Aesthetic Experience as an Aspect of Interpretive Activities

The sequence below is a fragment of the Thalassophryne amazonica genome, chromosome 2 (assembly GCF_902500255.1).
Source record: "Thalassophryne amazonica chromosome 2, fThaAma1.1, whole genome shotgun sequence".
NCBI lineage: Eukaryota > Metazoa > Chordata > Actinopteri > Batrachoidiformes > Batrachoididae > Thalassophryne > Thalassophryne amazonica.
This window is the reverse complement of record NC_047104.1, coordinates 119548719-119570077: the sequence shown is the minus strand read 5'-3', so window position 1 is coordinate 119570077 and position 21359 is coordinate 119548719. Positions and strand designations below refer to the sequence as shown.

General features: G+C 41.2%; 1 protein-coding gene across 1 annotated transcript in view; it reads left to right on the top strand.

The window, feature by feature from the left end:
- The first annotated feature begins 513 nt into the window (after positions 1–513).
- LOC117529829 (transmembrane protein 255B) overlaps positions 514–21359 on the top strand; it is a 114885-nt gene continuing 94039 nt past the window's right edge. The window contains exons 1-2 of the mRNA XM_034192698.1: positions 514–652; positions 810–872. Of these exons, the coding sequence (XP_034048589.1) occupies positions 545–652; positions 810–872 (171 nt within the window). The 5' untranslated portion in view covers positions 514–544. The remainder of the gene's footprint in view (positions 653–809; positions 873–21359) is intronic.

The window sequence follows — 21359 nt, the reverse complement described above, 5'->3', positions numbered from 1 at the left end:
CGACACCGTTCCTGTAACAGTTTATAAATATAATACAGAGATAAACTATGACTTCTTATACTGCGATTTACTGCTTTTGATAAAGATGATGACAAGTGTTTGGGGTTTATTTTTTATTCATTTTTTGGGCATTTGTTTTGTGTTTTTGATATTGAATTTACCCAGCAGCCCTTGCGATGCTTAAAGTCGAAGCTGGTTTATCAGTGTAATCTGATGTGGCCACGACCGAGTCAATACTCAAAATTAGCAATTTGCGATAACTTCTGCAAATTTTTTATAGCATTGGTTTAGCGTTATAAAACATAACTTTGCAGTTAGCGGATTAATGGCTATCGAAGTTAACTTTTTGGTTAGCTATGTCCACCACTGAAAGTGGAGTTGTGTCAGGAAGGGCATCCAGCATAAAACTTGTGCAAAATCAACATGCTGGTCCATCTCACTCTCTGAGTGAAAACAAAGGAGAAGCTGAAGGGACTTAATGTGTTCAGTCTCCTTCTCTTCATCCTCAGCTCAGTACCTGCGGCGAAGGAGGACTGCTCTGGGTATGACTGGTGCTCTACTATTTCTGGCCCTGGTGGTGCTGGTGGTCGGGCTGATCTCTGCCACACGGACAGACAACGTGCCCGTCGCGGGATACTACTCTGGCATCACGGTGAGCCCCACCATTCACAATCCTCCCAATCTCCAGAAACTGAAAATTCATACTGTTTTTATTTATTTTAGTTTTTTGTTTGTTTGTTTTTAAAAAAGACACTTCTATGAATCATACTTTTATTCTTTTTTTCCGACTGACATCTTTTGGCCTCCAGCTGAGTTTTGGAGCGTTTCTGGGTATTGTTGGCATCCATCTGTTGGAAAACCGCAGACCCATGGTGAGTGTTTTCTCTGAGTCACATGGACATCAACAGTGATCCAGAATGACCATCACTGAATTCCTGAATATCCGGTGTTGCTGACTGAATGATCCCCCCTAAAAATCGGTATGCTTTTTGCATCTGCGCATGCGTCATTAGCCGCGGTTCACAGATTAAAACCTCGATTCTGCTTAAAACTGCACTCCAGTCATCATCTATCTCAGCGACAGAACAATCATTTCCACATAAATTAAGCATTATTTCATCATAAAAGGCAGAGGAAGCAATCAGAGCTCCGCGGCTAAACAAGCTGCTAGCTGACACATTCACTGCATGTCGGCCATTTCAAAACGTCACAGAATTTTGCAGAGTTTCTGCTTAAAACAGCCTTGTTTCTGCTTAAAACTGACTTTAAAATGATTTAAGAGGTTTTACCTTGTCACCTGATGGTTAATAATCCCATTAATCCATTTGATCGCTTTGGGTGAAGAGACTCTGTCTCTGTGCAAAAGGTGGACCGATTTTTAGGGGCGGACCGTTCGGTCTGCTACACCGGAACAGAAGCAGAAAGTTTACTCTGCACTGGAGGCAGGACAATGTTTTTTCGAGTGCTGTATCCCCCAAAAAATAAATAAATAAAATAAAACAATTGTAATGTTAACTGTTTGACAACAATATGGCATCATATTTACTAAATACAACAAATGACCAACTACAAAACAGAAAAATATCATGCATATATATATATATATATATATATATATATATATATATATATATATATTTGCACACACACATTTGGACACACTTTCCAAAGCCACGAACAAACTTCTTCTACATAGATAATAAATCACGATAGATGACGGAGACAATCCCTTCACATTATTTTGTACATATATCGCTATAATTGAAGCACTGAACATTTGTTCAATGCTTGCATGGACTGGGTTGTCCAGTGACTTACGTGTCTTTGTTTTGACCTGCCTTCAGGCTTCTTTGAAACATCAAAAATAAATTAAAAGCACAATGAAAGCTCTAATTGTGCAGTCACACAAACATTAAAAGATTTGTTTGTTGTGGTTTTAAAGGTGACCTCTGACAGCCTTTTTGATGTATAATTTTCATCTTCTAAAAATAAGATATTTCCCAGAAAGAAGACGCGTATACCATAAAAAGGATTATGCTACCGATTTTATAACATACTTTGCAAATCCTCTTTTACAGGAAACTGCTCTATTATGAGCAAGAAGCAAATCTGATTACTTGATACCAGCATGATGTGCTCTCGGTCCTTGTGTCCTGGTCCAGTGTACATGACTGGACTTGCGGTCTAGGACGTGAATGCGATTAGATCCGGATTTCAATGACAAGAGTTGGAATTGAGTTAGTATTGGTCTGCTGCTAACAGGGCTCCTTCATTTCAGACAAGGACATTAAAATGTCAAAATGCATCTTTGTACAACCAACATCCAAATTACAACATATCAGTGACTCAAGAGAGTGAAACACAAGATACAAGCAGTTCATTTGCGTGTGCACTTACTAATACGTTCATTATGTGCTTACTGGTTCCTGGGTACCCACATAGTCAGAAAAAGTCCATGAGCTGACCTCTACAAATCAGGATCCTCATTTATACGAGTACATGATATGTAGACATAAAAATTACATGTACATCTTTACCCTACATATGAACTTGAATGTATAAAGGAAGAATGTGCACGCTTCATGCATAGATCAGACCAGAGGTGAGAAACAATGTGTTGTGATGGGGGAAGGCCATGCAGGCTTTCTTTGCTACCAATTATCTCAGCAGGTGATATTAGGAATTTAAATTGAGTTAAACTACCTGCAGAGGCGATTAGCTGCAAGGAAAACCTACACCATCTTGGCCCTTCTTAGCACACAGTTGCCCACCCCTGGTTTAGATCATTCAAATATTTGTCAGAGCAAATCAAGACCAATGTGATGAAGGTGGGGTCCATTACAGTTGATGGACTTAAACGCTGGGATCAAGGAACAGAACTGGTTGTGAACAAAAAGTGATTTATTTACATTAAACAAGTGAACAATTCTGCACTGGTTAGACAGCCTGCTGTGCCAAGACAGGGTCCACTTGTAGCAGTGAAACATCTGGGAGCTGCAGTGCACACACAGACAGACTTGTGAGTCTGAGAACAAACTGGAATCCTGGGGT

Every conception of aesthetic experience has to deal with two antagonistic aspects that are inherent to the very notion itself. I will try to outline these two aspects by referring to Kant’s explanation of aesthetic experience, which is paradigmatic in this regard (as it is in many regards). On the one hand, Kant conceives of aesthetic experiences as an experience in which the subject is passive. According to Kant, the object affects the subject in a specific way, namely by giving rise to a free play between the imagination and the understanding. On the other hand, Kant claims that the way the subject is affected is relevant to the subject itself. To experience a free play of imagination and understanding is to experience that cognition is possible, for cognition presupposes that imagination and understanding work together. In Kant’s view, aesthetic experiences are experiences of the possibility of cognition and are hence valuable for the subject experiencing them. I may articulate the antagonism between these two aspects that I have conceived of with Kant by asking the question: How is it possible that a subject can learn something about itself through an experience in which it is ultimately passive?
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